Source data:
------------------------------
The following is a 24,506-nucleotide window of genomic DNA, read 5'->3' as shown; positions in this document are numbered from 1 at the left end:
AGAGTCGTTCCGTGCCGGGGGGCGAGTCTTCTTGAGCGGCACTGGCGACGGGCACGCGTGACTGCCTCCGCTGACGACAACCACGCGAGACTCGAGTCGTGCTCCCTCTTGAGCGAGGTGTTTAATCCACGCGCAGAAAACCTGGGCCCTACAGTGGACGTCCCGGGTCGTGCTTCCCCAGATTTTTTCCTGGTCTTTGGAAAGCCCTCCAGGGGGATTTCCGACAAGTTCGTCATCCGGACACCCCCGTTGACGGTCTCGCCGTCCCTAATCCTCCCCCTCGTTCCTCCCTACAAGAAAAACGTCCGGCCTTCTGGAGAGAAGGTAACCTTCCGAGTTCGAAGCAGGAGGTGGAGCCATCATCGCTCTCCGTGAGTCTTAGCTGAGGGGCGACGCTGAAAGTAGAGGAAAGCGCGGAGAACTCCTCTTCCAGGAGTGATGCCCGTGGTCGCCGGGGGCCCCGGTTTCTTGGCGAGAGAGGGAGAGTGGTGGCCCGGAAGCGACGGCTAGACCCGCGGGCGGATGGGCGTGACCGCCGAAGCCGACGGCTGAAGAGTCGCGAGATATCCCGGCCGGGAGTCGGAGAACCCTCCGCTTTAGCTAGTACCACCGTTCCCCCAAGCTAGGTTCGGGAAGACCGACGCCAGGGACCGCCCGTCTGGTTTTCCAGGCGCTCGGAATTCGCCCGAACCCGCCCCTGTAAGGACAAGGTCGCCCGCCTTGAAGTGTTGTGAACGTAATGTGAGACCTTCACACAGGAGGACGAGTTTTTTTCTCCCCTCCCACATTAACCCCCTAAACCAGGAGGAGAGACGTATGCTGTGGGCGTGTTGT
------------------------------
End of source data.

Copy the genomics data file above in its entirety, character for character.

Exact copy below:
The following is a 24,506-nucleotide window of genomic DNA, read 5'->3' as shown; positions in this document are numbered from 1 at the left end:
AGAGTCGTTCCGTGCCGGGGGGCGAGTCTTCTTGAGCGGCACTGGCGACGGGCACGCGTGACTGCCTCCGCTGACGACAACCACGCGAGACTCGAGTCGTGCTCCCTCTTGAGCGAGGTGTTTAATCCACGCGCAGAAAACCTGGGCCCTACAGTGGACGTCCCGGGTCGTGCTTCCCCAGATTTTTTCCTGGTCTTTGGAAAGCCCTCCAGGGGGATTTCCGACAAGTTCGTCATCCGGACACCCCCGTTGACGGTCTCGCCGTCCCTAATCCTCCCCCTCGTTCCTCCCTACAAGAAAAACGTCCGGCCTTCTGGAGAGAAGGTAACCTTCCGAGTTCGAAGCAGGAGGTGGAGCCATCATCGCTCTCCGTGAGTCTTAGCTGAGGGGCGACGCTGAAAGTAGAGGAAAGCGCGGAGAACTCCTCTTCCAGGAGTGATGCCCGTGGTCGCCGGGGGCCCCGGTTTCTTGGCGAGAGAGGGAGAGTGGTGGCCCGGAAGCGACGGCTAGACCCGCGGGCGGATGGGCGTGACCGCCGAAGCCGACGGCTGAAGAGTCGCGAGATATCCCGGCCGGGAGTCGGAGAACCCTCCGCTTTAGCTAGTACCACCGTTCCCCCAAGCTAGGTTCGGGAAGACCGACGCCAGGGACCGCCCGTCTGGTTTTCCAGGCGCTCGGAATTCGCCCGAACCCGCCCCTGTAAGGACAAGGTCGCCCGCCTTGAAGTGTTGTGAACGTAATGTGAGACCTTCACACAGGAGGACGAGTTTTTTTCTCCCCTCCCACATTAACCCCCTAAACCAGGAGGAGAGACGTATGCTGTGGGCGTGTTGT